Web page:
Climate-focused sibling scientists awarded at Minnesota State Science Fair

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Two sibling scientists from Grand Rapids found success at the Minnesota State Science Fair.

Paige and Adam Jacobson spent nine months working on their projects. And all of the research, experiments, and data collection paid off.

"We were really ecstatic and really excited how well we did," Adam, an 8th grader at Minnesota Connections Academy, said.

"It was kind of like, whoa, we won something!" Paige, a 10th grader at Grand Rapids High School, said. "We thought our projects were good, but it’s always nice to actually know that they’re good."

Adam won a silver medal for being in the top 10 percent of middle school students. He also took home a 3M inventor award in his age category. Paige won the same 3M award for her group plus a Mortenson Environmental Award and a NOAA Environmental Award.

The brother and sister are both interested in climate and the environment.

Paige’s project looked into which surfaces radiate the most heat back into the atmosphere.

"I found out that tar and shingles and siding all reradiate much more than any living materials," she said. "I didn’t realize how much grass actually helped our environment."

To measure infrared light, Paige needed to use a bolometer. She said the tool can cost between $5,000-70,000. So she built her own for under $20.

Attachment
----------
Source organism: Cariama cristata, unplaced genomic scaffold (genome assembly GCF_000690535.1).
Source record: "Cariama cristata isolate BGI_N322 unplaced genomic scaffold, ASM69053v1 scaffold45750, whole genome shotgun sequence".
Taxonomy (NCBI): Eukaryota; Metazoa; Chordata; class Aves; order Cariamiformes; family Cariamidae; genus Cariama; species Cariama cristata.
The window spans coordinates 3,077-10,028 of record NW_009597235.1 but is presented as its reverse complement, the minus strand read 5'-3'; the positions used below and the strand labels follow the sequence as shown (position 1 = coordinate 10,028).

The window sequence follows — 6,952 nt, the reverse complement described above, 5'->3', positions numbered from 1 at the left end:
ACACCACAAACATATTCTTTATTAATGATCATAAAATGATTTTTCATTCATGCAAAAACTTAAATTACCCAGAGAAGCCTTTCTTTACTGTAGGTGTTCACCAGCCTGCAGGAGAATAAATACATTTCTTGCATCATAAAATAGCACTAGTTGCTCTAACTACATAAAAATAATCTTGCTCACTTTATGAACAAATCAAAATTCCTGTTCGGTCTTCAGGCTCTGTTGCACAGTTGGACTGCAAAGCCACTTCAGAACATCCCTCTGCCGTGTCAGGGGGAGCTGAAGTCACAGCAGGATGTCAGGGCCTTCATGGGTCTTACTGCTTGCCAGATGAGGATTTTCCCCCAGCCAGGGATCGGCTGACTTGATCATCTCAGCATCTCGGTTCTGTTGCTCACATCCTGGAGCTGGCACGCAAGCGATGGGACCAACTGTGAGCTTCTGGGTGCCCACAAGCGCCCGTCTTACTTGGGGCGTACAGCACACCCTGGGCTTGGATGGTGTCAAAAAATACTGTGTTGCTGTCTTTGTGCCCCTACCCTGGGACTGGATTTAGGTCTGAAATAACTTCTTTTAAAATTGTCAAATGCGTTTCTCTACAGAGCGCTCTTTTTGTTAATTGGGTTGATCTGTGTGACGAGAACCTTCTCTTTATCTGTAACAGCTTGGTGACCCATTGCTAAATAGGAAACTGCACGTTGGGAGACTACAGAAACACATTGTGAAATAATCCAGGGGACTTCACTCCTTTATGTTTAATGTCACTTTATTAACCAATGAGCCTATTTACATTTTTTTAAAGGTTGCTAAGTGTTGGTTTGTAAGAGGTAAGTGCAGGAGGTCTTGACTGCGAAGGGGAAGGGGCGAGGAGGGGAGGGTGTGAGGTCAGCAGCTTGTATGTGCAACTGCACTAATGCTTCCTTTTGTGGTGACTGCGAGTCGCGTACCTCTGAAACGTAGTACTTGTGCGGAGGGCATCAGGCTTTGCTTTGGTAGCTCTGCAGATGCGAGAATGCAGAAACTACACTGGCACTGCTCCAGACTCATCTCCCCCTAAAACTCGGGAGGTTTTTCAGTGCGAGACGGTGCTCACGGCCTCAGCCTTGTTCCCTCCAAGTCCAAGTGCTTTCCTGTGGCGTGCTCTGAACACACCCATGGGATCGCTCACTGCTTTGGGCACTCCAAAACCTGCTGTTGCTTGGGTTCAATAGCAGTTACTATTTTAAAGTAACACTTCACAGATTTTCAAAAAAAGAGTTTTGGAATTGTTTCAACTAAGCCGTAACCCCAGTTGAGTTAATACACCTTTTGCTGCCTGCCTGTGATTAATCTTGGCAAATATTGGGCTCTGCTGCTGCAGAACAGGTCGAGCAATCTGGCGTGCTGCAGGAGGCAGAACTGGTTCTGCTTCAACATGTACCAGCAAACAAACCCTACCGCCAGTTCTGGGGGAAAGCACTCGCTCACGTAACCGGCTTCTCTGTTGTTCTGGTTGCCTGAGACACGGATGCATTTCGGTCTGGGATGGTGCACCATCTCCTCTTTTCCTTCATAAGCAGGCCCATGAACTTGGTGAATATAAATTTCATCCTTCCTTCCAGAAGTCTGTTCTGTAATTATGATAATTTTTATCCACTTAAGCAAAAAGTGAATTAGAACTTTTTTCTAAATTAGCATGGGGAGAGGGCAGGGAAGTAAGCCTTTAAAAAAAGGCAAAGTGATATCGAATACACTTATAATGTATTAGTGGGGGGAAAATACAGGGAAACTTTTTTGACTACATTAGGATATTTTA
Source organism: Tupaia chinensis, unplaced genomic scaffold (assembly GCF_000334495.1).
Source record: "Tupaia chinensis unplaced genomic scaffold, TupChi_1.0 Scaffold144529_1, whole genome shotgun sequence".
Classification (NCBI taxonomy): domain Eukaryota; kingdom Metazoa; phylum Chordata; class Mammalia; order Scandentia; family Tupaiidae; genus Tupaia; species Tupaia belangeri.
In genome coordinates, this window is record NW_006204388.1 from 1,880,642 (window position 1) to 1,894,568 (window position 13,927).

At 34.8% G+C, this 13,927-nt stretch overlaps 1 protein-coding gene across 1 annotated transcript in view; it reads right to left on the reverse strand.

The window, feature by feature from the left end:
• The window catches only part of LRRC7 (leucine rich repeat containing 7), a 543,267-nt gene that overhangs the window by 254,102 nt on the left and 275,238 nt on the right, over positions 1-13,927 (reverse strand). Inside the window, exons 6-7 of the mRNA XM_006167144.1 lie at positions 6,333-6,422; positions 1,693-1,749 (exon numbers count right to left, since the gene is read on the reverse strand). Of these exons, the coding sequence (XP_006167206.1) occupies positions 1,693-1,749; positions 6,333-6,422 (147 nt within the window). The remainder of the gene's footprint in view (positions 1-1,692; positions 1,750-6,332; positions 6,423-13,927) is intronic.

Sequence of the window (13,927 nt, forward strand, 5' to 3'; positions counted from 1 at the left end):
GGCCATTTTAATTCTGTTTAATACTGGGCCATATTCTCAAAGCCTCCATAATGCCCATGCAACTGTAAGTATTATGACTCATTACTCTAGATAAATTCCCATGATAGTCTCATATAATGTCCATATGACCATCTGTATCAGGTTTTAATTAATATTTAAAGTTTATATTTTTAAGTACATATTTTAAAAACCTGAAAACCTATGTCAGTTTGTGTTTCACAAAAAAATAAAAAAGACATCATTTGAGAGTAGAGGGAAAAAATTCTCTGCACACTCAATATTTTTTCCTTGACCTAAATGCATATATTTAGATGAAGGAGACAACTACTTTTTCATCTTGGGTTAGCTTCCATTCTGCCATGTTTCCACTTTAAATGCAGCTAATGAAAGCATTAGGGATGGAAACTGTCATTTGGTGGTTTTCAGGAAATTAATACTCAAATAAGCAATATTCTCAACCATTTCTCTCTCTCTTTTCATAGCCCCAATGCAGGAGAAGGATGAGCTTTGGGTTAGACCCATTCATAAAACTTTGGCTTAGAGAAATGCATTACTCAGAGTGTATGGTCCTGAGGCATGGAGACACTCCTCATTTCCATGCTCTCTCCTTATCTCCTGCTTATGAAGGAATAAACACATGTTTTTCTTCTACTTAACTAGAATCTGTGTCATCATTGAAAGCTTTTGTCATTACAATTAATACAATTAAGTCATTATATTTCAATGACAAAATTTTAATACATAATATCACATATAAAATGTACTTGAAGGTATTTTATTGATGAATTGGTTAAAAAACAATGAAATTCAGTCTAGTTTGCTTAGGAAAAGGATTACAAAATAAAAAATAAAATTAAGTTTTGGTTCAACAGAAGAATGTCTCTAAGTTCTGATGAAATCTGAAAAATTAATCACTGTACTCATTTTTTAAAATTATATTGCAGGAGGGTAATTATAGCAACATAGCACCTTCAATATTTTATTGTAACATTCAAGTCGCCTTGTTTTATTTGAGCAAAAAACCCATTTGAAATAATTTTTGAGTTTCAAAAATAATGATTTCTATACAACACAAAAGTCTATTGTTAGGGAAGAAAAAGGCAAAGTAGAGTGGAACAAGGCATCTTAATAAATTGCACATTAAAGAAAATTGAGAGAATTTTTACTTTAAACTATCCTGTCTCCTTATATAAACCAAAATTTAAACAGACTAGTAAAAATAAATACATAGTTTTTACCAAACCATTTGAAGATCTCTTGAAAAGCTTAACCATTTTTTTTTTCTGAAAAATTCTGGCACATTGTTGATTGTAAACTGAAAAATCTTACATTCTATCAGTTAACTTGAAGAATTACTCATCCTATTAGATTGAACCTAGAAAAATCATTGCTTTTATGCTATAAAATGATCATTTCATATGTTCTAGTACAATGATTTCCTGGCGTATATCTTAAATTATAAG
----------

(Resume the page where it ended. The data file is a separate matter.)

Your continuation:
Adam’s project involved using hydrogen as fuel for cars.

"In the very beginning of my project, I had no idea that hydrogen cars were a thing and that hydrogen is a fuel source," he said. "So when I first saw that, I was like, ‘What? Hydrogen’s a fuel source?’ So I just knew that that’s what I wanted my project to be about."

He likes the option because it can be made here in the United States without reliance on foreign countries. But cars that run off hydrogen aren’t a widespread option yet.

"Less than 1 percent of cars out there are made up of hydrogen. And most of them are in California because they need refueling stations," he said.

Still, he hopes to drive one someday when he’s working as an environmental scientist.

"I just love the science so much behind why things work, why it doesn’t, and what pollution is and how we can combat that," Adam said.

Paige also sees a future in the STEM field.

"I would really love in my future to be a climatologist because it is a lot like my project and what I studied," she said. "And they get to help keep people safe and informed."